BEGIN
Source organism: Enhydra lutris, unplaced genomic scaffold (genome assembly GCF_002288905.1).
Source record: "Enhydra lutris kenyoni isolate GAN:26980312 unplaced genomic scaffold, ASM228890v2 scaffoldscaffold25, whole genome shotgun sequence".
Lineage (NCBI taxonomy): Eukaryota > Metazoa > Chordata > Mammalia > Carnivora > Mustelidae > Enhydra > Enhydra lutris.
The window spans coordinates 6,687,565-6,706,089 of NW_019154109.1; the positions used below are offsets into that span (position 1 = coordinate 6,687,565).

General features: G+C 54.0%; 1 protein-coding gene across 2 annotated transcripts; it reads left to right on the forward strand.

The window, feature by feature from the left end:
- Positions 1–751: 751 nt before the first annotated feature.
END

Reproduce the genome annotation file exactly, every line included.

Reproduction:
Source organism: Enhydra lutris, unplaced genomic scaffold (genome assembly GCF_002288905.1).
Source record: "Enhydra lutris kenyoni isolate GAN:26980312 unplaced genomic scaffold, ASM228890v2 scaffoldscaffold25, whole genome shotgun sequence".
Lineage (NCBI taxonomy): Eukaryota > Metazoa > Chordata > Mammalia > Carnivora > Mustelidae > Enhydra > Enhydra lutris.
The window spans coordinates 6,687,565-6,706,089 of NW_019154109.1; the positions used below are offsets into that span (position 1 = coordinate 6,687,565).

General features: G+C 54.0%; 1 protein-coding gene across 2 annotated transcripts; it reads left to right on the forward strand.

The window, feature by feature from the left end:
- Positions 1–751: 751 nt before the first annotated feature.